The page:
A New Power?: Civil Offenses and Presidential Clemency

70 Pages Posted: 27 Mar 2016

Date Written: March 25, 2016


The presidential pardon power is widely assumed to apply only to federal crimes — but not to civil offenses. No scholar, however, has ever carefully reviewed whether presidential clemency extends to civil offenses or explored the potential implications of this power. This Article provides the first-ever close study of whether presidential clemency is available for civil offenses. It concludes that presidents may pardon civil offenses — thus unearthing a new executive power, albeit one that has existed since 1787. The Article consults the various types of historical evidence that the Supreme Court has stated are most relevant to determining the scope of the pardon power: historical practices in England and the colonies, records from the Constitutional Convention, and English common law — as well as an array of other interpretive tools.

The Article relies on the fact that “civil” offenses, as we now understand them, either were criminal offenses at the Founding or involved activities that went unpunished. In other words, there were no “civil” offenses (as we now know them) at the Founding; they arose only in the 1840s, as Felix Frankfurter memorialized in his 1925 article about the blurring lines between criminal and civil offenses. This Article shows, however, that the most analogous offenses prior to the advent of civil offenses could have been pardoned and were, in fact, pardoned by both presidents and English monarchs (whose acts of clemency the Supreme Court consults to assess the scope of the pardon power). In short, the various tools by which the Supreme Court assesses the breadth of the pardon power uniformly support the conclusion that civil offenses may be pardoned. The Article ends by launching a preliminary discussion of the uses and implications of this power.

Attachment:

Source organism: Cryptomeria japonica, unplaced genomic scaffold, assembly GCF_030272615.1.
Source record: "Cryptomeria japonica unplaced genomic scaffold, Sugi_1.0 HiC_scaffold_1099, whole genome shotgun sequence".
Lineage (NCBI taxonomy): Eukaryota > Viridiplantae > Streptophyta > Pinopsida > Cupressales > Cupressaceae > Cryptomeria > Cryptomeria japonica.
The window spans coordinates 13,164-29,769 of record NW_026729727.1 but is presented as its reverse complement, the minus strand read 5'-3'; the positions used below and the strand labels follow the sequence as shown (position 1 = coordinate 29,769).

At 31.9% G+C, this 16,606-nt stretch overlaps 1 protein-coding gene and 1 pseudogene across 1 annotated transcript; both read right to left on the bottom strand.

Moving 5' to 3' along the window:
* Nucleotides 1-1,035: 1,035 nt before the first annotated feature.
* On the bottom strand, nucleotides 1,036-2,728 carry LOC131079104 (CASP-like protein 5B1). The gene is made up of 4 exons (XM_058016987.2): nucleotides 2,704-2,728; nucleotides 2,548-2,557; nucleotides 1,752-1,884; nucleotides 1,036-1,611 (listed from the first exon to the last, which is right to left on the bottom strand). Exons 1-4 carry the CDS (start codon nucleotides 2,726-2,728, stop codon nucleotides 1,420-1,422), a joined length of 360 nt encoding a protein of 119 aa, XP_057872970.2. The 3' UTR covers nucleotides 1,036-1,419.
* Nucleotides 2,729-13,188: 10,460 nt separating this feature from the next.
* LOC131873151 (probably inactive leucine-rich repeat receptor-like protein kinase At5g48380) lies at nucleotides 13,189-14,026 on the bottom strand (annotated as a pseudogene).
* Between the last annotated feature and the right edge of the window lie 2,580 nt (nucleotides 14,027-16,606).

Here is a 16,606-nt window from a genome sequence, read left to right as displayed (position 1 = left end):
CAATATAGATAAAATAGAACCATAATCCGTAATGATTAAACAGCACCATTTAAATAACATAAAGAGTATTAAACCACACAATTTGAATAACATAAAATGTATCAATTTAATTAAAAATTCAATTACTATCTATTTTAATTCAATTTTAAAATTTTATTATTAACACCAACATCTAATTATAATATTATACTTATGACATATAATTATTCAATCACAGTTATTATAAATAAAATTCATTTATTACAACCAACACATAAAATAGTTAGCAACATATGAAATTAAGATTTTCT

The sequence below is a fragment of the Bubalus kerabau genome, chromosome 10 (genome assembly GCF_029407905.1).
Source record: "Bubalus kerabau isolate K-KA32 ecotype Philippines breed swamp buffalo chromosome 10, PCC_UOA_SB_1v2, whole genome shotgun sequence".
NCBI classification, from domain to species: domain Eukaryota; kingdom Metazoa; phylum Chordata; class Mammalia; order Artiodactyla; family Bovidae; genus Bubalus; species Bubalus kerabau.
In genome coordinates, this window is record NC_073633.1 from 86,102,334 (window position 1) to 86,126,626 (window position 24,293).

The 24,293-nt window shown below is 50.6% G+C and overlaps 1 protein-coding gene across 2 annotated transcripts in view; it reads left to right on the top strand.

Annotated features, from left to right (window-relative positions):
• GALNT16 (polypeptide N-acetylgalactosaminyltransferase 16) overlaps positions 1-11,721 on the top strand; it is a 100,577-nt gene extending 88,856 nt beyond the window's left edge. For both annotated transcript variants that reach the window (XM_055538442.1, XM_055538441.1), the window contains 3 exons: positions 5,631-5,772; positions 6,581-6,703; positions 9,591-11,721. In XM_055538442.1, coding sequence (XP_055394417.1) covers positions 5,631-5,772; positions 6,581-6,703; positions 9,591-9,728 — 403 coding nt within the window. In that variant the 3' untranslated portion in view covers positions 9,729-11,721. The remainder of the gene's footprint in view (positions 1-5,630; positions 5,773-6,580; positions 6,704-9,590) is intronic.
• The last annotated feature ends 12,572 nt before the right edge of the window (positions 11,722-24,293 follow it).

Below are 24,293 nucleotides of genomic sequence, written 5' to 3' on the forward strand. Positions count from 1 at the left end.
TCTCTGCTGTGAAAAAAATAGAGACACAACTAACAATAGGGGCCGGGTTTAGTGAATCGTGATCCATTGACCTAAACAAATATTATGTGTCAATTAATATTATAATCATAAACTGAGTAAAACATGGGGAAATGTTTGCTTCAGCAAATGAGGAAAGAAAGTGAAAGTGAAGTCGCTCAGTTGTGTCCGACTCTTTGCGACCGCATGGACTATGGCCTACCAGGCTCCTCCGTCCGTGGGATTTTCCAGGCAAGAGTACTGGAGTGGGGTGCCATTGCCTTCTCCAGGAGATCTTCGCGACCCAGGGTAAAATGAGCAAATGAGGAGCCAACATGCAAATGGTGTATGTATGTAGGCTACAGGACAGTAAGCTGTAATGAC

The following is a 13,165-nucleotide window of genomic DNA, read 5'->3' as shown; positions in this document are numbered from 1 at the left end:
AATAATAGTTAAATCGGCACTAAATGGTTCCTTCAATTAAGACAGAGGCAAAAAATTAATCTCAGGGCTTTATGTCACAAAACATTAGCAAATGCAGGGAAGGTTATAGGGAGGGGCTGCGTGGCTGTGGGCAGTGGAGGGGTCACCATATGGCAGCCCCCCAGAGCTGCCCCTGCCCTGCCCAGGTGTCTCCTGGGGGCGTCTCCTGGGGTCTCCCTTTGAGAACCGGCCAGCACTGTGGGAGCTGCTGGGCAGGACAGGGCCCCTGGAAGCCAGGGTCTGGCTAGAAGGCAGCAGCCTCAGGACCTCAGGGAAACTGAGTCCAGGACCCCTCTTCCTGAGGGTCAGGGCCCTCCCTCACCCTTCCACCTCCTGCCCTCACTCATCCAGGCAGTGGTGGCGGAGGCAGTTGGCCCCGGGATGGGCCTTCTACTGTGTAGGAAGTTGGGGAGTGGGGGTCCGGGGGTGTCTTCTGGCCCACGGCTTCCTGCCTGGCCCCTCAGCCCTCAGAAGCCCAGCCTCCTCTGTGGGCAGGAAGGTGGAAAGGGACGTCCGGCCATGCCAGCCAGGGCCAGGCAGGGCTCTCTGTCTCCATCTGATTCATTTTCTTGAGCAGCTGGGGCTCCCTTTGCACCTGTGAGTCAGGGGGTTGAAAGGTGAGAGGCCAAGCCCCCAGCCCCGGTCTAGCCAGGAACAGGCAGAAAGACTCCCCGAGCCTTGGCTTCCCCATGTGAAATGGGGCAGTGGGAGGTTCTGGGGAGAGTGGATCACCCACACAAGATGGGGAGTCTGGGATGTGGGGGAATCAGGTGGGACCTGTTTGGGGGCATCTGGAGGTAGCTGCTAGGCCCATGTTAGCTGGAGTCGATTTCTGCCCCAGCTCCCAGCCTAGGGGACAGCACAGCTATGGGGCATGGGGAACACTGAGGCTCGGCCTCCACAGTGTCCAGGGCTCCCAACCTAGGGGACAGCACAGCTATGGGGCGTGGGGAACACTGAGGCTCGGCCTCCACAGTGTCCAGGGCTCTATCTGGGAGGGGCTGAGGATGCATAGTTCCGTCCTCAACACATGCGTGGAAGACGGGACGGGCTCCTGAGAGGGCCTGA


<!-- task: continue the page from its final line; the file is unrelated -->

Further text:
Keywords: Pardons, Clemency, Executive Power, Constitutional Law, Civil Offenses, Regulation, Separation of Powers

JEL Classification: K10, K19, K20, K22, K23, K29, K42, L50, R52, G18

Suggested Citation

Messing, Noah, A New Power?: Civil Offenses and Presidential Clemency (March 25, 2016). Buffalo Law Review Forthcoming, Available at SSRN: https://ssrn.com/abstract=2754845

Noah Messing (Contact Author)

Yale University ( email )

493 College St
New Haven, CT CT 06520
United States

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